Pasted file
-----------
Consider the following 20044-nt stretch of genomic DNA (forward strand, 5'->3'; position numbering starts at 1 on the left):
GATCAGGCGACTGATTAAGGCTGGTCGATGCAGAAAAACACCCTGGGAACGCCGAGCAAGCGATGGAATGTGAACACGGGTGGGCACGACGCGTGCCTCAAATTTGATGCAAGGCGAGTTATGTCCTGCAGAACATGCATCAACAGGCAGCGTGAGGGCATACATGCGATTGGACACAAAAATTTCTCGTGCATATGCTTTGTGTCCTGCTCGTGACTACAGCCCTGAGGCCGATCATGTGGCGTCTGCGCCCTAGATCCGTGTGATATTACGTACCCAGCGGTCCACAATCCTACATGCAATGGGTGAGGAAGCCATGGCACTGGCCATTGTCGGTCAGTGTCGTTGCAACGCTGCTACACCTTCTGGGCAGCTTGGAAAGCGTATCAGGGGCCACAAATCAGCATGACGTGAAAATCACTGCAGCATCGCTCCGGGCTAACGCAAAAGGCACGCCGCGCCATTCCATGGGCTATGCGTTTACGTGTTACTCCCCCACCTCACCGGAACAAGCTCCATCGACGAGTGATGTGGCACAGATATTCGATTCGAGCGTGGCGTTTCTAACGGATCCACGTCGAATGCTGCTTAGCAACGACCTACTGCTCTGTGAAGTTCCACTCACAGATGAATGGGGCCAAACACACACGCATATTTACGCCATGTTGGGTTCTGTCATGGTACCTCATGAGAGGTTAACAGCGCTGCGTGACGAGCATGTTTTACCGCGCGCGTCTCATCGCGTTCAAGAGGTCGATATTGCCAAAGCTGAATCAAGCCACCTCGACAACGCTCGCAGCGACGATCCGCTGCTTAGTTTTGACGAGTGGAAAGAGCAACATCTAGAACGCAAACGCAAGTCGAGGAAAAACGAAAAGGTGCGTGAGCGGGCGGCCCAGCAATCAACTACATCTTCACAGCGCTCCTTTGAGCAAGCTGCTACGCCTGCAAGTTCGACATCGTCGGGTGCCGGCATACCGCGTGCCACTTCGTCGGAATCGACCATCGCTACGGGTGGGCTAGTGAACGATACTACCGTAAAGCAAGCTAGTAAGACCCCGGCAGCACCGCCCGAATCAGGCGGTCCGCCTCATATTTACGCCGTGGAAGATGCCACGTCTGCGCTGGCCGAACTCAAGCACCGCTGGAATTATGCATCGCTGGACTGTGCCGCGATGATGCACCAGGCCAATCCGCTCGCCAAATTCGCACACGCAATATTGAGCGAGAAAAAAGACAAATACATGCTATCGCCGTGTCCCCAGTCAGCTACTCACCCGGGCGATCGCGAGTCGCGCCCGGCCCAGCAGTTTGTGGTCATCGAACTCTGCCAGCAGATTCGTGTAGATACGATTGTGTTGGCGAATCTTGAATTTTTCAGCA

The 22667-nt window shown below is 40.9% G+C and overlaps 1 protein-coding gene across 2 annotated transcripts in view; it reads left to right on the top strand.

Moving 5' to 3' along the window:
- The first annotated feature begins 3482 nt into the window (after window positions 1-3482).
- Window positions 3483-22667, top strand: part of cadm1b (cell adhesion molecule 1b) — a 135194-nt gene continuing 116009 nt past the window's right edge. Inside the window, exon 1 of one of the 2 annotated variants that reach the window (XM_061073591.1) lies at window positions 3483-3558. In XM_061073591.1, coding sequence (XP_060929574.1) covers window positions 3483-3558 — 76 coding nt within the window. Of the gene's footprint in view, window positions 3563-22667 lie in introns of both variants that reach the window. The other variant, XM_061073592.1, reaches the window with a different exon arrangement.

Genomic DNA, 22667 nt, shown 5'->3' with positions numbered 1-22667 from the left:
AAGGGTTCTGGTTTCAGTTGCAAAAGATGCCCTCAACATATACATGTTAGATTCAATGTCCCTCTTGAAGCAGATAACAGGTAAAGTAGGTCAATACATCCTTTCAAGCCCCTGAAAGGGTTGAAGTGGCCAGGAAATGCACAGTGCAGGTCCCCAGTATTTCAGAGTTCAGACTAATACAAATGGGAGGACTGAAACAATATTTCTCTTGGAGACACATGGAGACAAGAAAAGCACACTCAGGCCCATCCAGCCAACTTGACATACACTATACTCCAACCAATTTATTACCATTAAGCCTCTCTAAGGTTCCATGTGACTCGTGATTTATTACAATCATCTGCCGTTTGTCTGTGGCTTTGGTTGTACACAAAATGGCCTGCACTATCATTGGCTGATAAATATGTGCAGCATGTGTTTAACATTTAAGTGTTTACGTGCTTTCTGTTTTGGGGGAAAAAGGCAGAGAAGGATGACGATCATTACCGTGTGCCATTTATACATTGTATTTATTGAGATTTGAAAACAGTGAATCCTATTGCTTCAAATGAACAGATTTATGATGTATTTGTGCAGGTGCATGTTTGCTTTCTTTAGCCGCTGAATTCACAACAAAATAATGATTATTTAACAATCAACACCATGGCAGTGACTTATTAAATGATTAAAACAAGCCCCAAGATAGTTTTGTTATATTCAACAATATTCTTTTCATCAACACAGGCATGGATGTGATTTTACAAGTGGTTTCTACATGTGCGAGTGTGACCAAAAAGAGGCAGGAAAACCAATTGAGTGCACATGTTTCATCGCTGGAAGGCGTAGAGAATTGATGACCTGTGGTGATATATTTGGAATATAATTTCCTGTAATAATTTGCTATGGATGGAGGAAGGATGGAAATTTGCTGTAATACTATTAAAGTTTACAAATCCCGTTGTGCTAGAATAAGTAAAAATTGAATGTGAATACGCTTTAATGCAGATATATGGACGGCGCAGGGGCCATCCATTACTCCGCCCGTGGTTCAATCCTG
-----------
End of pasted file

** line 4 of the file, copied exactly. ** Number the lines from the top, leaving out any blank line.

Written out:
Moving 5' to 3' along the window: